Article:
The Historic Hamamatsu Festival: Where the Celebration Continues Into the Night
The annual Hamamatsu Festival, held from May 3rd to 5th, is a traditional festival in Hamamatsu. The festival consists of two parts: "Tako-age" (Kite Flying) during the day and "Yatai Hikimawashi" (Parade of Floats) at night.
The history of kite flying in the Hamamatsu Festival can be traced back 450 years to the Muromachi Period's Eiroku era (1558-1569). At that time, the birth of the eldest son of the lord of Hikuma Castle was celebrated by flying kites high on the castle grounds. The Enshu region of Hamamatsu was considered suitable for kite flying due to its strong winds, so the tradition of celebrating a birth with a "Hatsu Tako" (first kite) has been passed down generation to generation.
Today, over 170 neighborhoods participate in the kite-flying event at Enshunada Seashore Park in Hamamatsu. Each district uses its own kites, attracting tourists who gather to watch this colorful event.
Starting at 6:30 pm, the evening's highlight, the Yatai Hikimawashi, commences as more than 80 gorgeous floats make their way through the city's streets. Each float is extraordinarily ornate, with neighborhoods competing with one another through their distinctive designs and performances. Affluent areas are renowned for their astonishingly costly floats. These stunningly adorned floats are a feast for the eyes.
The Yatai Hikimawashi takes place in the heart of Hamamatsu, making it visible along streets and alleys. Crowds of tourists and locals fill the roads, following the floats as they pass by. The intricate beauty of the floats can be appreciated up close, adding to the lively and enjoyable atmosphere.
Accompanying the beautiful floats, children garbed in traditional clothing skillfully play traditional musical instruments on the floats, further enhancing the festival's thrill with their spirited performances. This one-of-a-kind Hamamatsu Festival can only be witnessed during these three days!
Hamanako Garden Park: A New Sightseeing Spot for Admiring Flowers
Hamanako Garden Park hosts a magnificent flower festival every year. In 2019, the spring flower show was held from March 21st to June 30th, but the event dates vary slightly each year.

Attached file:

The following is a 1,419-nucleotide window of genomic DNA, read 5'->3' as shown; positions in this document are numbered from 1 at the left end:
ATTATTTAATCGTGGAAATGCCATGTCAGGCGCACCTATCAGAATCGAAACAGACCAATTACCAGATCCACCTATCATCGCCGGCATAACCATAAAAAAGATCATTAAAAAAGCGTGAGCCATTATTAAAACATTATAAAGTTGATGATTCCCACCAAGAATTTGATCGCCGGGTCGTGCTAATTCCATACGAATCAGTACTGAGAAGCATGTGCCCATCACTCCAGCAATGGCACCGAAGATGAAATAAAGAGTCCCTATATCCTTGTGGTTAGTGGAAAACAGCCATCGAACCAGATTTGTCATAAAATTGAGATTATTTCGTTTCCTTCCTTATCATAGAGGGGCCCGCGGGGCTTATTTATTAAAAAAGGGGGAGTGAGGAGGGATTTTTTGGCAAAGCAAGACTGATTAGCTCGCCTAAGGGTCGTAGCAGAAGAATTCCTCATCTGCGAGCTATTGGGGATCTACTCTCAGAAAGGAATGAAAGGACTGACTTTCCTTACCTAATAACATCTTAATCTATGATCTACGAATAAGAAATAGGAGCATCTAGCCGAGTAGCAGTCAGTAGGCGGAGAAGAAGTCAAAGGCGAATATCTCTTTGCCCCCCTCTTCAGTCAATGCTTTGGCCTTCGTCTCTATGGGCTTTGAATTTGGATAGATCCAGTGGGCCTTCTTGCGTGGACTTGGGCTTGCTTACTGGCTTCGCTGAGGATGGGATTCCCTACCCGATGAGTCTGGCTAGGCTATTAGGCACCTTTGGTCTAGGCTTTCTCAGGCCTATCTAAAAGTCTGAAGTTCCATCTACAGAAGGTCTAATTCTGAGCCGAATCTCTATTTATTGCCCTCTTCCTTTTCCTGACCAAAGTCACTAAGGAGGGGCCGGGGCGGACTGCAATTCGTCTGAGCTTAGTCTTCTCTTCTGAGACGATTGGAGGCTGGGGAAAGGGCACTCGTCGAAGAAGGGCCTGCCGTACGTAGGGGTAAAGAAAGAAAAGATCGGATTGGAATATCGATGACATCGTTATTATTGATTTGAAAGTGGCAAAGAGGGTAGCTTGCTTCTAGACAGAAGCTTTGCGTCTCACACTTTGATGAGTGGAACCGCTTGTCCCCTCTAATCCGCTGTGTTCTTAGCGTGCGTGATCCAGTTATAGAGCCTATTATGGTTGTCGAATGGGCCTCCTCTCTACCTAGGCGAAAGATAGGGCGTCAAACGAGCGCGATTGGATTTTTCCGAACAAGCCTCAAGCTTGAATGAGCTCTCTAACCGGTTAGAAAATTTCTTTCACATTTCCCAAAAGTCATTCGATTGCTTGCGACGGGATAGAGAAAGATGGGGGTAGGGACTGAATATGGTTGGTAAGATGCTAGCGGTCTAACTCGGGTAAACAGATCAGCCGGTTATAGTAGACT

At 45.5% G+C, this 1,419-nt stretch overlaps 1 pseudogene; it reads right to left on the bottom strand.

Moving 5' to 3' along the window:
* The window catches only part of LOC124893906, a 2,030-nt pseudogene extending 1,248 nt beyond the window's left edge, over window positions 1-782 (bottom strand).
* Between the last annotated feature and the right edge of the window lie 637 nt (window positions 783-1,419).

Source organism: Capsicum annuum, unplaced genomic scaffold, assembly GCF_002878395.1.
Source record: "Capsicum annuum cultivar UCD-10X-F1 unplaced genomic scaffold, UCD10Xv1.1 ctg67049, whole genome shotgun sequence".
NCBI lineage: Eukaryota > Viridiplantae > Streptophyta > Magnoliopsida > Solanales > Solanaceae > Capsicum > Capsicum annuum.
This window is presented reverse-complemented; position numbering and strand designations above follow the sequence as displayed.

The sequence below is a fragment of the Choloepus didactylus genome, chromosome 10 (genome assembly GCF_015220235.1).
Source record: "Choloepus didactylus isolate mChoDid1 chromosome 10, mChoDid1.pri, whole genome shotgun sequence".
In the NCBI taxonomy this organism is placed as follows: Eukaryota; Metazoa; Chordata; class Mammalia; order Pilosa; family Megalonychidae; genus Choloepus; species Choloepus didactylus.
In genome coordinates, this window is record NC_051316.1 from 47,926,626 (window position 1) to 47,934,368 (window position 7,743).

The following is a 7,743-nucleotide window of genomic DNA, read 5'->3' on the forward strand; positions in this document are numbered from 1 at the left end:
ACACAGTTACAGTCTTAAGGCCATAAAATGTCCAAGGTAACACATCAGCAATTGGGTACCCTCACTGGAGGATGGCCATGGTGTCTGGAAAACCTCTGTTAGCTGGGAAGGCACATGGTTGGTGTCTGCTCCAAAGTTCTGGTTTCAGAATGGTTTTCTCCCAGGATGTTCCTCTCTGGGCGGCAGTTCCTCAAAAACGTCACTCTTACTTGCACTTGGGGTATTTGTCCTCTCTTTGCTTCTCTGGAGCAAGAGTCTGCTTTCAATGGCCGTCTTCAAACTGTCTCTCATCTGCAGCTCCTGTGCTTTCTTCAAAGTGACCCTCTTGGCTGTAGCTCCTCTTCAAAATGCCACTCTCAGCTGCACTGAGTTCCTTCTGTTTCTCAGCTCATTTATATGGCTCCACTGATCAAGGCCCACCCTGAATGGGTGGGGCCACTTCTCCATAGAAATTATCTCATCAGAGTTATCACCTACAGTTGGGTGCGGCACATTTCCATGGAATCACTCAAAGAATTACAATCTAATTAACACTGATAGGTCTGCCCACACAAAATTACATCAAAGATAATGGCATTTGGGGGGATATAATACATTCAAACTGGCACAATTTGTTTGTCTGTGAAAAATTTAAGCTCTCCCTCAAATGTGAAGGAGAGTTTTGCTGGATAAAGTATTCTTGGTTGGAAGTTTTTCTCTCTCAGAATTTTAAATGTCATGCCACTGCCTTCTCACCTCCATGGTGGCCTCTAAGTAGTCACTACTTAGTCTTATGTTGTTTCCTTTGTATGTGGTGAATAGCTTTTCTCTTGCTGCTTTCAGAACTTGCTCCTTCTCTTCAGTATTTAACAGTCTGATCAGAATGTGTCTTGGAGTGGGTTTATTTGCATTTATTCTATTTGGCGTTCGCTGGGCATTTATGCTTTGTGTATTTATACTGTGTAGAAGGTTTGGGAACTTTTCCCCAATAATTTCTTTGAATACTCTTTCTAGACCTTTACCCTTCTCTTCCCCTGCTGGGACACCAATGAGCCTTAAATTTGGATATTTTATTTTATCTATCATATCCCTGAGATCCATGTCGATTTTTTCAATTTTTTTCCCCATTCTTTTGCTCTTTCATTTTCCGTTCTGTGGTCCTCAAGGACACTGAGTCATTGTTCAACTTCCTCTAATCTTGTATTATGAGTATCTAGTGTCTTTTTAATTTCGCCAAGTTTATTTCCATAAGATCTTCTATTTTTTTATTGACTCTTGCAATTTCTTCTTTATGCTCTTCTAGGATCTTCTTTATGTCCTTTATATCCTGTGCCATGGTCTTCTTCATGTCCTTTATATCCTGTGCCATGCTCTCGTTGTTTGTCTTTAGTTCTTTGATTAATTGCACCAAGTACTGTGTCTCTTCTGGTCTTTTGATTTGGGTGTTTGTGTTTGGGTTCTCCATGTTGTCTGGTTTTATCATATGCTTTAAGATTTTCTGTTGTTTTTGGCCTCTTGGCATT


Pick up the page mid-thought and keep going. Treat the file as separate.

Wondering what kind of place Hamanako Garden Park is? Imagine a large lake surrounded by a vast meadow. On sunny days, many Japanese families enjoy picnics in this beautiful area, basking in the fresh air and having a delightful lunchtime.
Upon entering the park, you'll be amazed by just how big it truly is. Although entry is free, some paid facilities include the observation deck, flower train, sightseeing boat, and workshops. The park has various flower fields, and it takes more than half a day to explore the entire park thoroughly, so if you're short on time, focus on specific points to visit.
A mere 20-minute stroll from the entrance of the observation deck leads you to the enchanting and picturesque Flower Museum. Originally established for the 2004 Lake Hamana Flower Festa, this European-style museum features a garden modeled after the one in France painted by the renowned Impressionist painter Claude Monet. The garden is divided into the "Flower Garden" and the "Water Garden," each hosting a variety of floral species. You can find many rare and unique flowers, including blue, purple, and black blossoms that you might never have seen before. The stunning and refined garden, reminiscent of Monet's, is genuinely extraordinary.
The Water Garden showcases water lilies sourced from Kitagawa Village in Kochi Prefecture to emulate Monet's garden. These flowers typically bloom in the morning, so it is advisable to visit during this time to see the water lilies in full bloom. If you're going to take photos, the best spot is the dream-like flower bridge situated at the center of the Water Garden's pond. Just be mindful of the bees during peak bloom season!